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1A native of Lancashire or Lancaster.
- ‘He was born in 1981 in his mother's native Zambia, where his father, a Lancastrian, managed a coal mine.’
- ‘England does not possess a more admirable competitor and the doughty Lancastrian has been cruelly served by umpiring standards in this series.’
- ‘And don't even mention what Yorkshiremen think of Lancastrians!’
- ‘Friends last saw the Lancastrian in a house in a beachside suburb of Bondi, from where she sent a text message to her housemate.’
- ‘And they were quick to defend the noble white rose yesterday, especially after it was revealed voters had chosen to leave rival Lancastrians with their red rose.’
- ‘The events at Bolton are significant: the social group divided into Londoners and Lancastrians with Mr Burridge bridging the two groups relatively briefly.’
- ‘The burly Lancastrian threatened to hammer the South Africans last winter without ever delivering and was now facing a far weaker attack with his team in a strong position.’
- ‘He has much in common with his predecessors: he is a no-nonsense Lancastrian like Atherton, an attacking opener like Gooch and Alec Stewart and the team's star batsman like David Gower.’
- ‘Nevertheless, Bill showed the bravery for which Lancastrians are famous the world over, by grabbing the trusty broomstick to send the snake languidly on its way.’
- ‘And we want our products to be something Lancastrians can be proud of.’
- ‘My husband, being a Lancastrian, maintains that no one else makes the authentic article, so we were very disappointed when our normal supplier told us he could no longer obtain it.’
- ‘Poor Mr Willis - as a Lancastrian, living 15 miles outside the constituency at Rufforth, near York, he must feel like an alien.’
- ‘Now a gaffe by the Highways Agency and the county council has left Lancastrians open to gibes from their Yorkshire neighbours.’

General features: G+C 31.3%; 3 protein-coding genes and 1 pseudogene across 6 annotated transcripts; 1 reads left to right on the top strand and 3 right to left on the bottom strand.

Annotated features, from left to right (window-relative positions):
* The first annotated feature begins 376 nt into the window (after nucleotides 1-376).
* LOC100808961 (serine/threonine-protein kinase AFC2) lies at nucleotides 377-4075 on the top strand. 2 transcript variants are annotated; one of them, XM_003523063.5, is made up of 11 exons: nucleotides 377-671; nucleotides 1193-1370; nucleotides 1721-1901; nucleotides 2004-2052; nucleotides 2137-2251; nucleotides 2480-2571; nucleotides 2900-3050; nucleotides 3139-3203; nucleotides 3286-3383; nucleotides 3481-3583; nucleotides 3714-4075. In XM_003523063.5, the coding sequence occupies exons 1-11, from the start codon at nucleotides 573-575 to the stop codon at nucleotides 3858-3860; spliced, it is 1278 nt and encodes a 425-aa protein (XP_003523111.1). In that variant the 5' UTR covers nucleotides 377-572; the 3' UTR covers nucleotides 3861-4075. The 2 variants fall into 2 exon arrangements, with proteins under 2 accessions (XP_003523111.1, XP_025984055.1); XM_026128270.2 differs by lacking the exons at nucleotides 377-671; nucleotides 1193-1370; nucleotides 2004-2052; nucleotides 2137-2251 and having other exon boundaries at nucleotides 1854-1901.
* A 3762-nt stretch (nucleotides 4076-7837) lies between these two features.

- ‘They are closely followed by Lancastrians with an average spend of £166, with Londoners, who prefer to be out on the town socialising, nearer the national average.’
- ‘A group of Lancastrians thought we were too tight to put a shilling in the meter!’
- ‘After centuries of carping prompted by an understandable inferiority complex, Lancastrians are coming to accept that Yorkshire knows best.’
- ‘Furthermore, since Lancastrians are unlikely to adopt the lifestyle of the Japanese, fewer than 1.5 extra patients can be expected to survive to 75.’
- ‘And have you ever heard a Yorkshireman talk about a Lancastrian (both of whom are English)?’
- ‘Thousands of Lancastrians are being denied the joys of the Yorkshire Dales because of poor trans-Pennine rail links, it was claimed yesterday.’
- ‘Smith, a Lancastrian who moved to Scotland some 20 years ago, is himself a cameraman and is now the most ardent advocate of the new technology north of the Border.’
2historical A follower of the House of Lancaster in the Wars of the Roses.
- ‘While he did not appear to have been particularly opposed to the Lancastrians, he did object to the taxes that Henry IV was making on the Church and its lands.’
- ‘The Yorkists defeated the Lancastrians at the Battle of Barnet in the War of the Roses.’
- ‘Warwick, Clarence, Lancastrians, and dissident Yorkists returned to England and sent Edward IV fleeing to his ally, the duke of Burgundy.’